13. i have rarely ever had a problem with peeling eggs: i put cold tap water and eggs in pot and add salt. bring to boil, turn heat off, put lid on and leave it for 10-15 minutes, depending what i am using them for. then dump water out and rinse with cold water while still in the pot, for about 30 seconds, pour out water and add a little new cold water put lid back on and ‘swirl’ and bounce eggs up against walls of pot for about 15-30 seconds………then rinse with water. most of the peel comes right off with this method, and those that still have the shell on, they are cracked you just pick up and kind a squeeze and it comes right off. works everytime!! 🙂

  14. Bring to a boil turn off burner let sit 15 minutes. Pour off water. Crack the shells and let sit in cool water for 10 minutes. No ice is necessary. The shells will practically fall off. Cracking the shells allows the shell to release from the egg while sitting in cool water.

  15. HI
    I have been doing it this way for decades
    But you don’t need a straight pin
    Most kitchen shops have egg prickles
    And are under 3.00$
    So go to it ladies
    What I also do is immediately place them in cold water and then
    Crack the eggs all the way around and put it back in the cold water until the last egg is cracked and the the peel comes off in a snap

  16. fresher eggs are hard to peel what you do is bring the eggs to a boil turn off the burner let the eggs sit for 10 minutesdump the hot water out run some cold water over ittake an egg and hit one end of the egg on the counter turn it over hit the other in on the counter and then roll the egg across the counter While applying light pressure and then you can peel the egg under cool running water the reason this works is because eggs have an air sac in the ends of them and when you hit the egg on the end the air is forced around the membrane of the egg which causes the shell to come loose.

  17. Love your trials! Really interesting. But I have to say for me the steaming method worked best.
    I take my biggest pan and put the metal unfolded rack in the bottom with water ’til it’s almost coming to the holes. Bring to a boil (covered) & then add your eggs. Turn the heat down so it not as vigorous a boil and cover for 20 minutes.
    In the meantime, fill a bowl with ice water, to have ready.
    When the timer goes off, take off the heat, and I use a tongs to take each out and put in the ice bath.
    Older eggs will always peel easier, but I can even use the freshest eggs from our farmer’s market ~ and they peel perfectly every time!
    I had to find something that worked, ‘ cuz my husband has a “hard boiled” egg, every morning!
    Just another “test” for next time. Hope it works for you too!

    • Ok Dawn, I am going to try the steam method. I assure you if the shells are easy to peel, my husband will be even happier than he is already! I like that it works on fresh eggs. I have done the pinhole, baking soda, salt water, older eggs, etc. It was hit or miss and I dreaded peeling!


  18. I bring my eggs to a boil with about a teaspoon of baking soda with the lid on….boil for 1 full minute, remove from heat and let it sit for 15 minutes. Drain water and at cold water until easy to handle.

  19. If you have a tray that holds eggs, place them with the wide end (where the hole is) up and they won’t leak, but will fill the shell.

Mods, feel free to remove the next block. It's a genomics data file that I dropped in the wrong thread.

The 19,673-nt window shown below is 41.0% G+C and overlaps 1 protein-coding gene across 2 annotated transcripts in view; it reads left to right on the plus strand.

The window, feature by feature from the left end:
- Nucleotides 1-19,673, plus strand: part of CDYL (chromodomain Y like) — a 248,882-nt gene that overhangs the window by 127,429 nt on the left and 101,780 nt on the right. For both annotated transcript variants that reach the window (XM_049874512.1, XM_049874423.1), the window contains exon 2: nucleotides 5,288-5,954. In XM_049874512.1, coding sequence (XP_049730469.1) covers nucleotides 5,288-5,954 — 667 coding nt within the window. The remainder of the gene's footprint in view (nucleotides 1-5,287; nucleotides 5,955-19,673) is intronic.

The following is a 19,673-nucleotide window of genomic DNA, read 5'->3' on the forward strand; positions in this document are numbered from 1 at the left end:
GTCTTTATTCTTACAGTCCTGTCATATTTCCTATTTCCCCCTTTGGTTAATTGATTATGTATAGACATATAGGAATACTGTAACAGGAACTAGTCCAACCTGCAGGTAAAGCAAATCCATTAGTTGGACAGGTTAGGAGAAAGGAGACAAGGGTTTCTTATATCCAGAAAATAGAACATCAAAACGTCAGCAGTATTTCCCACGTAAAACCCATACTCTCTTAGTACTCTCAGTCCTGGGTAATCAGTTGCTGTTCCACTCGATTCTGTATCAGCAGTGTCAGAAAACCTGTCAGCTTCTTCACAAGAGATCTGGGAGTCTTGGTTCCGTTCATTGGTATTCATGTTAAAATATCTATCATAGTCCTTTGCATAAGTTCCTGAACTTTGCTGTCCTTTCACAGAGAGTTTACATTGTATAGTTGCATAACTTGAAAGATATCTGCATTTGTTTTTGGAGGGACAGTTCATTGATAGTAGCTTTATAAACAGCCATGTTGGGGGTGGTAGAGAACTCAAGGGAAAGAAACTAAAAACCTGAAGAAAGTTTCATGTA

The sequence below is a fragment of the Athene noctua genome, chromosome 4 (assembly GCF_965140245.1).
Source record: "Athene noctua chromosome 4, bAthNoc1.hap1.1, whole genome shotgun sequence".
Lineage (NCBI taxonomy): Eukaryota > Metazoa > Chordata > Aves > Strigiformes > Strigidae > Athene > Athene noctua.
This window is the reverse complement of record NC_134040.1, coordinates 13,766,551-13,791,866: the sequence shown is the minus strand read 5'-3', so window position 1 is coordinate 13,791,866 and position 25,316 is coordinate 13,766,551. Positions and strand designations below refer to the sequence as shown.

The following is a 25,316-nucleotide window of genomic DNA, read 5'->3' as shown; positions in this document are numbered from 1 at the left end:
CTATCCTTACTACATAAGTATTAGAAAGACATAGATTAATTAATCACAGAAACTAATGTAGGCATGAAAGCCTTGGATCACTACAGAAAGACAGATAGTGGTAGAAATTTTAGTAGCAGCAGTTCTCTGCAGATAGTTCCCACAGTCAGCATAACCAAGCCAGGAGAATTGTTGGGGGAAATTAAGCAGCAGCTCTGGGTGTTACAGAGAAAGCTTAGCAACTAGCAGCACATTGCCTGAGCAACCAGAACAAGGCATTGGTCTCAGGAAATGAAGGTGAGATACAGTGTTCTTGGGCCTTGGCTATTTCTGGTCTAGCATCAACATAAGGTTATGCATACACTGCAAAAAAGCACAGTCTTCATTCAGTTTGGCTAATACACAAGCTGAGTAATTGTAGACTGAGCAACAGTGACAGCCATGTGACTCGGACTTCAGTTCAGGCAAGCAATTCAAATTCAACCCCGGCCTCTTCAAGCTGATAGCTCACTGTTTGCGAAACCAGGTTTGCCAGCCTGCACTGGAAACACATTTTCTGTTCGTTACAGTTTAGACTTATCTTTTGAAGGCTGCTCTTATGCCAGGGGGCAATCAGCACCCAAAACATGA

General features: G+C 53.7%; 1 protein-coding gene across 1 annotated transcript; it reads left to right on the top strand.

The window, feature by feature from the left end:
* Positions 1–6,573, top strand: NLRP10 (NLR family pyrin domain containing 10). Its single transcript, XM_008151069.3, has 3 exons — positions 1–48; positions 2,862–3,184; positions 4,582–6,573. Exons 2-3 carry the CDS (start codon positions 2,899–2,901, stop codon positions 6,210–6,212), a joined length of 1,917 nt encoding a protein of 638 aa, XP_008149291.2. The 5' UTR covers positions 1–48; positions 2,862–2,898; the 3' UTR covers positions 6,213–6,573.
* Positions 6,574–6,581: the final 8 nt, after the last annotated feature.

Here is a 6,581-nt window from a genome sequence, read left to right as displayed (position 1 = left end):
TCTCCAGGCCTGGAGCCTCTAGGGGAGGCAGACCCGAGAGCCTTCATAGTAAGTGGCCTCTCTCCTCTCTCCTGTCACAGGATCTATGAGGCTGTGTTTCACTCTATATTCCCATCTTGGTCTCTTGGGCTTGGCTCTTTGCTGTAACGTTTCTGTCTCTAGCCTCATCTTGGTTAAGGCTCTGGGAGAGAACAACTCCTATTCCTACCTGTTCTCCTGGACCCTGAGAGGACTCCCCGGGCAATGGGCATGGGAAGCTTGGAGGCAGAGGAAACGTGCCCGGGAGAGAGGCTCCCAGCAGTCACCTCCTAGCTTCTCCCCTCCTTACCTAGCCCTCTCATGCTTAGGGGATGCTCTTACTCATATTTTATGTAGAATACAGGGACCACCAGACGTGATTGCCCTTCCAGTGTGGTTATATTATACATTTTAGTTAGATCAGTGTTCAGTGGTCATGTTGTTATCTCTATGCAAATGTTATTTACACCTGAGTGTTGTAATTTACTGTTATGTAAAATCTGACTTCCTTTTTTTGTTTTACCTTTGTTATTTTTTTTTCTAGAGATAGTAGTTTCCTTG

20. I have also found that if you turn your carton of eggs upside down in the fridge overnight before you boil them the yolk rests in the center better so you don’t have thin whites. I also put drop of sirracha on the top of my deviled eggs and it gives it a punch!

  21. Put eggs in pot of water and add 1/3 cup of reg.salt.Let it boil on medium heat for 15 minutes then turn up heat for 10 min.more.Take off heat,drain hot water,fill with cold,let stand 30 min. and hey come out of shell so easy you can do it with one hand.

  22. Steaming eggs is the only way to fly (for me). To date I’ve done 6 dozen & every single one has peeled easily. Age of the eggs seems to make no difference.
    The setup is the same as if you were steaming veggies.Steamer basket, inch or so of water, load in the eggs (right from the fridge), cover & let them go for 15 minutes then an ice bath and easy peeling thereafter. IMHO even the yolks seem creamier. Have never gotten the green ring around the yolk either.
    I use eggs that are marked large.

  23. My boiled eggs come out perfect . I steam 6 eggs at a time for 13 minutes exactly , then add them to ice water for 15 minutes . Peeling is so easy .

    ONE AT A TIME, CAREFULLY PLACED OF COURSE. Use oven glove to remove
    in the end! I had spots like that once, too and it was because I left them in the oven
    too long. 30 minutes is too long when its PREHEATED. Try 20-25 and they come out without the spots! I prefer the oven rack to the muffin tin for results, too. A tablespoon
    works real well, when the shell is giving you trouble. Slide it under the the inside of shell after you get a bit off, it cups the egg, and you twist to release it. Hope this helps someone. The fatter end is the end I usually tap on counter to break into the egg before using the TABLEspoon.

  25. First of all : you ALWAYS pin your eggs before boiling them.
    2 – do not forget to put some vinager in the water
    3 – You boil them no more than 3 minutes and then leave them another 7 minutes in the hot water. Why ? Because then they will ALLWAYS be nicely yellow inside and have no dark/grey-black borders at all.
    4 – stream them under cold water – ice water is even better
    5 – try to get a hold of the membrane layer under the eggshelll and you will be able to remove the shell in a breeze.